FLECKLES: Well, I guess when I think of “educated,” I worked with students who were educating themselves, I.... My Japanese friends were housewives, and their husbands were businessmen, but I also worked with the children around the city who wanted to learn English. The mission itself worked with a variety of people. We had some nurses there, who were beginning Nurses’ Christian Fellowship in the hospitals, we had workers at the university working with the Japanese InterVarsity groups, we had people who working in the suburb part, suburbs of the large city we were with, and they worked with more blue collar workers, kind of people. We had one young missionary...well, now they’ve been there eight years. When I was there...he came with me, actually, and he got married overseas, and they have begun an alcoholics rehabilitation center, and so, that strata of society is also being reached with the gospel.
SVADBIK: Not having any training in the Japanese language before going, did you have any problems with the language?
FLECKLES: Everybody does. [laughs] Japanese is very difficult. I...I do pick up languages pretty easily by ear, and also studying them, but for the short term missionary, this is a perennial problem, in any culture, and where there’s a foreign language. I had six weeks of full-time study, and then twice a week for three months, but I could still only carry on a basic conversation about the weather, my family, how old are you type things, for about ten minutes and then I was gone. So the language barrier was a difficulty. I learned to get around, I mean, I could ask directions, and I could travel and navigate by myself a bit, and I drove a car, but as far as communicating abstract concepts, especially relating to my faith, I couldn’t do that in Japanese.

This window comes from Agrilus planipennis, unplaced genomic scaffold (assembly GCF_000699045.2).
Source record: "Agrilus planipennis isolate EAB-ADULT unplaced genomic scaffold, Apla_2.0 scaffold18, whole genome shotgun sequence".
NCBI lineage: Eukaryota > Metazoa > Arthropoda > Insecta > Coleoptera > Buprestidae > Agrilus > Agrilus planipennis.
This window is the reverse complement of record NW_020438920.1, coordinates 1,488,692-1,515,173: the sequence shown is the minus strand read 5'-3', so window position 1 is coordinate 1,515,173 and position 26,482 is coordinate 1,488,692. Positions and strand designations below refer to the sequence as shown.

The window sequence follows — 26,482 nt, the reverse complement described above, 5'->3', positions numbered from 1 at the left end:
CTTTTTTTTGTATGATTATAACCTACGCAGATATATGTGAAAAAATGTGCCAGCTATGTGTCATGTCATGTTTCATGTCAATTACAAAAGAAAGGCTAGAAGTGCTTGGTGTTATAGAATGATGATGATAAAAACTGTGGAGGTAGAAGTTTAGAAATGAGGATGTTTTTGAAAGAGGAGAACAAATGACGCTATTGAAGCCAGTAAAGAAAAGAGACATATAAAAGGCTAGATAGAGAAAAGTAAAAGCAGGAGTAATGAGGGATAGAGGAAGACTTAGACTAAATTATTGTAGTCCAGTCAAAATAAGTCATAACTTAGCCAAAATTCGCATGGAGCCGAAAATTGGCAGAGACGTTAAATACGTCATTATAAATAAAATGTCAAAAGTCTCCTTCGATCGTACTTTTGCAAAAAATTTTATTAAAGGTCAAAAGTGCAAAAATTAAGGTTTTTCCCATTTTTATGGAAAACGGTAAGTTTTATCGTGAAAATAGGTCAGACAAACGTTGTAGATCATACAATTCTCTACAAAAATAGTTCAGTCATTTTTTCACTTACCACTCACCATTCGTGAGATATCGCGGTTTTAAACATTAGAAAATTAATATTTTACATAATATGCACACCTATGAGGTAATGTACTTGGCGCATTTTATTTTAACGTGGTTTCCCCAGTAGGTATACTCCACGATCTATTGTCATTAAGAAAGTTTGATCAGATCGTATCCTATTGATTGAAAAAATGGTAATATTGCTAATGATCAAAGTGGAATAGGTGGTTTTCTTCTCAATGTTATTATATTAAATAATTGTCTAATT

SVADBIK: When communicating the gospel, or Christian values to Japanese, was there any problems with nationalistic attitudes?
FLECKLES: Not in the larger cities, I experienced more opposition as a foreigner and a stronger nationalistic attitude in the...in the rural areas, where they didn’t have much exposure to western culture or foreigners. And, you know, you’d walk down the street, and some children would be afraid, they’d never seen a blue-eyed, fair-haired person before, and in the...in the older generation of Japanese, they still remembered the Shinto nationalism that spurred them on in World War II and had them worship the Emperor. That’s all...done, was done away with in the reconstruction, but the feelings are still there. The Japanese are very, very proud of their country and their heritage, but I did not sense a...an antagonism to the quote “white man” or “American” culture.
SVADBIK: Did you notice any cultural influences on the presentation of the gospel?
FLECKLES: What do you mean “cultural influences”?
SVADBIK: Maybe some....
FLECKLES: The way....
SVADBIK: The way that the Japanese would interpret, or maybe when you looked around at Japanese churches, maybe you might have seen [pauses] a different expression of Christianity than here.